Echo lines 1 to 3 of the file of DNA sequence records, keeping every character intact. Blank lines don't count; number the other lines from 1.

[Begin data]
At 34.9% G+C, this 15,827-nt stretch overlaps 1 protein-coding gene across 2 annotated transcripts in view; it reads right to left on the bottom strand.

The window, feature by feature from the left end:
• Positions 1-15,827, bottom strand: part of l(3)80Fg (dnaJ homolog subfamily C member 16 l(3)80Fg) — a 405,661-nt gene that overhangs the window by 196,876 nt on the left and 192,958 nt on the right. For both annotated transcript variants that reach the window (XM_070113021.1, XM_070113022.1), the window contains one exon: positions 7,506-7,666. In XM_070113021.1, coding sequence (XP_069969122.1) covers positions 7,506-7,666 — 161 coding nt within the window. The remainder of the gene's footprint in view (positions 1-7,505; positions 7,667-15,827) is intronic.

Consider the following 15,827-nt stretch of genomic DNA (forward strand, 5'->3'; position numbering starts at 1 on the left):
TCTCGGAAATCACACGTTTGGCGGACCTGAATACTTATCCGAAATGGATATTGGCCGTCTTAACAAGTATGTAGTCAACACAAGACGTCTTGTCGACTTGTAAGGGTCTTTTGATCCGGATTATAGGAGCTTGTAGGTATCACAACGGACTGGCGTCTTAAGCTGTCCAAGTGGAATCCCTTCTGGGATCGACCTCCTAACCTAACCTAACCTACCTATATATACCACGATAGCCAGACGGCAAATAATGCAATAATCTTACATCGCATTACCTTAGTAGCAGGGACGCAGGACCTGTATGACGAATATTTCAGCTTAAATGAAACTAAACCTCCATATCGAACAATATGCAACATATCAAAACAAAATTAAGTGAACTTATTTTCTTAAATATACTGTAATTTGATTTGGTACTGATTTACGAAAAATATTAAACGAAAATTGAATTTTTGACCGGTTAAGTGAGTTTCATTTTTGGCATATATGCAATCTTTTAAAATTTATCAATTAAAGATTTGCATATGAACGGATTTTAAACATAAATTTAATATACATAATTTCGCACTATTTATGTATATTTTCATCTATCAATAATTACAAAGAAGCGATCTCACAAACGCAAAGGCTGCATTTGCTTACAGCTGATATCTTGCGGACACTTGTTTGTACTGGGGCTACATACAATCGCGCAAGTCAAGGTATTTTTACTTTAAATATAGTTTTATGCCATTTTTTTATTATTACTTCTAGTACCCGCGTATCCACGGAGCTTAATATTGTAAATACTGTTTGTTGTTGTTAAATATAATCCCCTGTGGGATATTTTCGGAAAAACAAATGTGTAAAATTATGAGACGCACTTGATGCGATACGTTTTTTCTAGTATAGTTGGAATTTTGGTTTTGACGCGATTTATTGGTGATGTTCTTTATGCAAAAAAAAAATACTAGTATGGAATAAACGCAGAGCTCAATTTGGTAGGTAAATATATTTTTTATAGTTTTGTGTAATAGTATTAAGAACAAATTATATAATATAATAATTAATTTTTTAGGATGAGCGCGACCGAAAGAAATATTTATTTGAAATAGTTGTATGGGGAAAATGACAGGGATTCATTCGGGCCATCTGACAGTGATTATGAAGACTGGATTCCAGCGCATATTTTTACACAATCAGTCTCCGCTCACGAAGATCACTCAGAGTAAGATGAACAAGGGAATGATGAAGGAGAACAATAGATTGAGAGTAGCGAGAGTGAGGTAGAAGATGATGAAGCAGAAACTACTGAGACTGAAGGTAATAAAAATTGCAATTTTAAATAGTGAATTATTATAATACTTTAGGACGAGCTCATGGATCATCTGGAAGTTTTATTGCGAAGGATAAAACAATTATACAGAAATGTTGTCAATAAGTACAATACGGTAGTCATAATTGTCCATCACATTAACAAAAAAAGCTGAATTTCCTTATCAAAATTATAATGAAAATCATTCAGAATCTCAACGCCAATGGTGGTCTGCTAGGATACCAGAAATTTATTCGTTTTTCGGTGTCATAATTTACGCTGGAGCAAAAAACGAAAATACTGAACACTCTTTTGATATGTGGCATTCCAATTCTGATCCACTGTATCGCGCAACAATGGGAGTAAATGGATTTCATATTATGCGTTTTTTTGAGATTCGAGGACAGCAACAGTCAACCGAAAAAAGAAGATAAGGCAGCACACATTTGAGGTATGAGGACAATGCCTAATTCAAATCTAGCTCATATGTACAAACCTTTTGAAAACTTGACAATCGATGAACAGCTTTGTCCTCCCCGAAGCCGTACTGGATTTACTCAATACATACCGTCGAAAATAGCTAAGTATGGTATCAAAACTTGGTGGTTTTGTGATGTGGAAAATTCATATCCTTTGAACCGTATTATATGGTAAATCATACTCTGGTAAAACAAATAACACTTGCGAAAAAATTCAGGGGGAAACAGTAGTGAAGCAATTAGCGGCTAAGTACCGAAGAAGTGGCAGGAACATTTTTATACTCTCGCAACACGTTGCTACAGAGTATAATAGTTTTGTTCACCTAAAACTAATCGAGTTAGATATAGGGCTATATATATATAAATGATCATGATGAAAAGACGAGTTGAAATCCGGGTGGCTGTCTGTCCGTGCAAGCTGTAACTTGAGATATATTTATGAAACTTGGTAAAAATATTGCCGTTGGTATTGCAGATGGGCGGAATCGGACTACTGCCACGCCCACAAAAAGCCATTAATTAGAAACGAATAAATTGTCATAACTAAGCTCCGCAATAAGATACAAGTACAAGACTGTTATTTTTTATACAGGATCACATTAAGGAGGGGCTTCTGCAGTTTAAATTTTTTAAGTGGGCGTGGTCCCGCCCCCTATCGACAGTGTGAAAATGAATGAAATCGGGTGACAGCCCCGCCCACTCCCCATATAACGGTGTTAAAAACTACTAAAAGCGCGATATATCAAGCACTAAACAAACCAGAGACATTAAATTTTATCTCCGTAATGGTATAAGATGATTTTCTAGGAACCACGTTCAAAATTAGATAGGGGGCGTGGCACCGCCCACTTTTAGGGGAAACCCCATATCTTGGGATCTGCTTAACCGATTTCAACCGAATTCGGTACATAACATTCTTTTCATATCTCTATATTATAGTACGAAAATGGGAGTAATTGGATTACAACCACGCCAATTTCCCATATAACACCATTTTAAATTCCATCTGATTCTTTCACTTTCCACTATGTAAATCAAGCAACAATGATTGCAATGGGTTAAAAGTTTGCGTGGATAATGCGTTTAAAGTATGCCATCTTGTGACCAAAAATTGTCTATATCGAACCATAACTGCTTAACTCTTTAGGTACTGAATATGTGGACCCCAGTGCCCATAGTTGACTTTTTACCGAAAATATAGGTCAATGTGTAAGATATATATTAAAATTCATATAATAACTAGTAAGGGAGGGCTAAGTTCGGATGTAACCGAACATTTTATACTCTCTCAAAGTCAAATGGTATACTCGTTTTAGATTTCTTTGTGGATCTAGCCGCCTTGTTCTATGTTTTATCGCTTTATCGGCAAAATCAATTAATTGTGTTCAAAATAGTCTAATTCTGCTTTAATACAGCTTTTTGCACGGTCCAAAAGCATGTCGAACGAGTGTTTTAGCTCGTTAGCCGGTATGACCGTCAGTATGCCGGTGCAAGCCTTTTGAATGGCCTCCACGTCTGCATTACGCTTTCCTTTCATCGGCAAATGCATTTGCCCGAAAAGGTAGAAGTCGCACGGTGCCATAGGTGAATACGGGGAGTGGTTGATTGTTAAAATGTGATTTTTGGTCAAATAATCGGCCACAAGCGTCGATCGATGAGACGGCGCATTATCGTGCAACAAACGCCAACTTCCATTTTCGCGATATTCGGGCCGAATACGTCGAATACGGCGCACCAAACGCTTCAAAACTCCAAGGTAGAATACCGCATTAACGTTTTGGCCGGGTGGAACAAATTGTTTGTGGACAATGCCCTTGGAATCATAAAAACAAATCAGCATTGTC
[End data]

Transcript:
At 34.9% G+C, this 15,827-nt stretch overlaps 1 protein-coding gene across 2 annotated transcripts in view; it reads right to left on the bottom strand.

The window, feature by feature from the left end:
• Positions 1-15,827, bottom strand: part of l(3)80Fg (dnaJ homolog subfamily C member 16 l(3)80Fg) — a 405,661-nt gene that overhangs the window by 196,876 nt on the left and 192,958 nt on the right. For both annotated transcript variants that reach the window (XM_070113021.1, XM_070113022.1), the window contains one exon: positions 7,506-7,666. In XM_070113021.1, coding sequence (XP_069969122.1) covers positions 7,506-7,666 — 161 coding nt within the window. The remainder of the gene's footprint in view (positions 1-7,505; positions 7,667-15,827) is intronic.